Serendipityy SOUL- Tuesday Open Thread

Hey Man!  Have a great day.

From the Wiki:  Lizz Wright (born January 22, 1980) is an American jazz singer and composer.

Wright was born in the small town of Hahira, Georgia, one of three children and the daughter of a minister. She started singing gospel music and playing piano in church as a child, and also became interested in jazz and blues. She attended Houston County High School, where she was heavily involved in choral singing, receiving the National Choral Award. She went on to Georgia State University in Atlanta to study singing. Since then she has studied at The New School in New York,[citation needed] and in Vancouver. She currently resides outside Hendersonville, NC.

Wright joined the Atlanta-based vocal quartet In the Spirit in 2000, which soon achieved critical acclaim, and in 2002 she signed a recording contact with Verve Records, where her soul-meets-jazz-pop stylings immediately earned favorable comparisons to Anita Baker, Regina Belle, Cassandra Wilson, and Tracy Chapman.

Her first album, Salt was released in the Spring of 2003 (and reached number two on the Billboard Top Contemporary Jazz chart in 2004), followed by Dreaming Wide Awake in June 2005 (which reached number one on the Top Contemporary Jazz chart in 2005 and 2006).

Solo releases

You can check out the details of Lizz’s upcoming CD on sale September 28 at her website here.

Lizz Wright’s version of Led Zeppelin’s “Thank You”

Thanks for stopping by 3Chics Politico.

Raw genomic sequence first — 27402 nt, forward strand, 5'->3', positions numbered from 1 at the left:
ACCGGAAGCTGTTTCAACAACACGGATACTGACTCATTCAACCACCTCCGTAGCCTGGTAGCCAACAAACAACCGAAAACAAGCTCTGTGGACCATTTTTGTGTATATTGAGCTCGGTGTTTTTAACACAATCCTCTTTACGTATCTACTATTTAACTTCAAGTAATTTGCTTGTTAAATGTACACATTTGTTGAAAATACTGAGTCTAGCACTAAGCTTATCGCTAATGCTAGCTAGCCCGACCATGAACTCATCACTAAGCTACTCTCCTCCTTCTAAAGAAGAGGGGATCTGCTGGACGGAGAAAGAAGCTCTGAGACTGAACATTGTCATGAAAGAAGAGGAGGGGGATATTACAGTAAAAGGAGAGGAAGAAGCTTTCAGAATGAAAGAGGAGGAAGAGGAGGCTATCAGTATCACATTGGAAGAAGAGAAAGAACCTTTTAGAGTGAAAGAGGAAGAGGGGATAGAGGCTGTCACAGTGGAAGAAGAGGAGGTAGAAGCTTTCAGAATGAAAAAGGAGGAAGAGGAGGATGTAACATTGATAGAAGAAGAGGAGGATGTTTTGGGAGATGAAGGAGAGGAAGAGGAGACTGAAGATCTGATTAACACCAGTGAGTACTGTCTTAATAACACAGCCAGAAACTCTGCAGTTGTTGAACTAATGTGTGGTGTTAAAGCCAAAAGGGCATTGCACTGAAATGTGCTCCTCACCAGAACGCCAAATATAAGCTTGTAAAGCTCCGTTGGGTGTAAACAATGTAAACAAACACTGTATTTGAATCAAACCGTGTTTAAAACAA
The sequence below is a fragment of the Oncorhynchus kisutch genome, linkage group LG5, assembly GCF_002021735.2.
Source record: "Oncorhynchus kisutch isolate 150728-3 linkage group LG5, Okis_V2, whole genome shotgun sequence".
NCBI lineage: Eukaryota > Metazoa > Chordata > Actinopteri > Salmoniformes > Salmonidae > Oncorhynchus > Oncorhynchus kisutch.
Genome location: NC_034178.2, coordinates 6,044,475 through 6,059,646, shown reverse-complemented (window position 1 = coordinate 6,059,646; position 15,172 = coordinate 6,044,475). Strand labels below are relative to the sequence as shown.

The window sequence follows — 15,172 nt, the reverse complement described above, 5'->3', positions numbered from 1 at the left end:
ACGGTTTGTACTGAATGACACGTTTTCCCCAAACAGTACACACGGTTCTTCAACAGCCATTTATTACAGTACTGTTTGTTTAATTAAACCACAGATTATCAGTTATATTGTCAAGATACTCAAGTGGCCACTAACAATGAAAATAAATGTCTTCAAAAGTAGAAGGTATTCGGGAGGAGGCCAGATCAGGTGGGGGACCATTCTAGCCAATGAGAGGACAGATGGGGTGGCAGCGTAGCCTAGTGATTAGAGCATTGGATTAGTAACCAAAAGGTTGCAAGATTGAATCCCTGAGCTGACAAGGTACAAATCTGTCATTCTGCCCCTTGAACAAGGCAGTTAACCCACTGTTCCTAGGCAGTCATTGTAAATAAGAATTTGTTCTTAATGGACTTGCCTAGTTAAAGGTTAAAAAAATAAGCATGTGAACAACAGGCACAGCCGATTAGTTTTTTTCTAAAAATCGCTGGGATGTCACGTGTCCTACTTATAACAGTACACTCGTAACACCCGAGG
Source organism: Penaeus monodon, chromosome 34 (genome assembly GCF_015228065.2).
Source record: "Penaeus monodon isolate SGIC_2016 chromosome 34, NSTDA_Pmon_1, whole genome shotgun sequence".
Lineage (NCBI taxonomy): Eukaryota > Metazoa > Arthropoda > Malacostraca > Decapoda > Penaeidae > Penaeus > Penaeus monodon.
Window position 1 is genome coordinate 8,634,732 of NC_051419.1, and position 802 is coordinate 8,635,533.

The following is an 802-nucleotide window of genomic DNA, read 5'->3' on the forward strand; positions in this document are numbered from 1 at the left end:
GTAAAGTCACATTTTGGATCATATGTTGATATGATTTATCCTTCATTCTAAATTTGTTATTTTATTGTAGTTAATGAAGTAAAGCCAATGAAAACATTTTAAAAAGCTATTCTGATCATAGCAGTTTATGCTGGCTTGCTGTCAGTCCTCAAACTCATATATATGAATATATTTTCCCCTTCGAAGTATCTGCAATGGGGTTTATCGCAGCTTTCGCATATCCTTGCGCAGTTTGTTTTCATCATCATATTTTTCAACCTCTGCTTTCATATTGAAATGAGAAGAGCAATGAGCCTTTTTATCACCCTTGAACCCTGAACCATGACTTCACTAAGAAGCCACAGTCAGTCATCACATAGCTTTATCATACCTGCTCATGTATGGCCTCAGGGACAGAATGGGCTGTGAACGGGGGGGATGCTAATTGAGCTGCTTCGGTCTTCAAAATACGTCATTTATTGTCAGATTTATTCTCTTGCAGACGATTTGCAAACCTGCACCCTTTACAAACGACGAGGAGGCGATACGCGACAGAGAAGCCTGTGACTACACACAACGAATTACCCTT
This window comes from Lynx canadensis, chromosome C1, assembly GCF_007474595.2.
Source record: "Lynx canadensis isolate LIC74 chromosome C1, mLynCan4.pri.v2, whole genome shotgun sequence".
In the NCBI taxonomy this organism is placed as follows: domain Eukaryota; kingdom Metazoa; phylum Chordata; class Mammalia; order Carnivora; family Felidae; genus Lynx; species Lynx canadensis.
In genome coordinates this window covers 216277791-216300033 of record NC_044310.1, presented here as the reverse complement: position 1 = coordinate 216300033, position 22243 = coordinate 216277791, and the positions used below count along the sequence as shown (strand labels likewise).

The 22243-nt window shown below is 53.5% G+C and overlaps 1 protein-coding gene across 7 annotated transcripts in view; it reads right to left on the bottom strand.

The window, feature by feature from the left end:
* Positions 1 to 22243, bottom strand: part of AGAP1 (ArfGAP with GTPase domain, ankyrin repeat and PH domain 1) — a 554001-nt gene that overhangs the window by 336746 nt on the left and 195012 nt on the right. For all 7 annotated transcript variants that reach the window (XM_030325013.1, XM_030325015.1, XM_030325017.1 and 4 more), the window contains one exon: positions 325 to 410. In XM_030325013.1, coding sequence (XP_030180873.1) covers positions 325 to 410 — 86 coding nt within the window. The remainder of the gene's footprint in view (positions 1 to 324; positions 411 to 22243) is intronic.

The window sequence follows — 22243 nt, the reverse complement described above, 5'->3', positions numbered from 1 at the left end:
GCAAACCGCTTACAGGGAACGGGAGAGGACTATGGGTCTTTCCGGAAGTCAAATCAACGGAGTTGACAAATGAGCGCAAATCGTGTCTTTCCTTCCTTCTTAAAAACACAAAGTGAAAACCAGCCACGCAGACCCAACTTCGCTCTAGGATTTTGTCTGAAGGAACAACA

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41 Responses to Serendipityy SOUL- Tuesday Open Thread

  1. The Tea Party’s Dislike For Obama Has Nothing To Do With Race…Except For When It Does

    How is it possible to simultaneously believe that President Obama is a Mooooslim and also a radical black separatist who is a follower of liberation theology taught in the Christian church of Reverend Jeremiah Wright?

    Um…maybe because he’s black?

  2. Ametia says:

    President Obama on the Oval Office

    • Ametia says:

      These are the most insecure, ignorant, fools. When she said if he’s a Muslim, why doesn’t he just come out and say it?

      I would ask that bitch: Why If you a Racist, why don’t you just admit that you don’t like the black president? THE.END. Just SAY, FOLKS, YOU KNOW YOU WANT TOO.
      Dr. Larua’s already open the door screaming nigger 11 times on the radio.

  3. Ametia says:

    August 31, 2010
    Justice Department files appeal of stem-cell ruling
    Posted: August 31st, 2010 03:52 PM ET
    (CNN) – The Justice Department has filed its appeal of a federal court ruling that blocked federal funding for embryonic stem-cell research, warning that the decision could shut down life-saving research and stall medical breakthroughs.

  4. Ametia says:

    Look at the MSM run their GALL-LOOP polls plugging the RETHUGS. First thing out of the starting block this morning on cable..

    The Republican Party has no viable candidate who can defeat PBO.

    NONE! So the GOP will use the $$$ to prop up their poll numbers and continue pushing the Muslim, race-baiting memes.

    FAKE & SHAKE… NOTHING to offer Americans but tax cuts, small government and NO! NO! NO!

  5. Ametia says:

    Oooooh, Harry, you’re a DIRTY boy! LOL

    Harry Reid ad bashes Sharron Angle on unemployment
    Associated Press
    Published Tuesday, Aug. 31, 2010 | 10:12 a.m.
    Updated 3 hours, 9 minutes ago

    Senate Democratic Majority Leader Harry Reid unveiled another TV ad on Tuesday using the words of Republican rival Sharron Angle against her.

    The ad released in Nevada features an unemployed Las Vegas woman denouncing Angle’s comment that entitlement programs like unemployment benefits have “spoiled” citizens and made them dependent on government.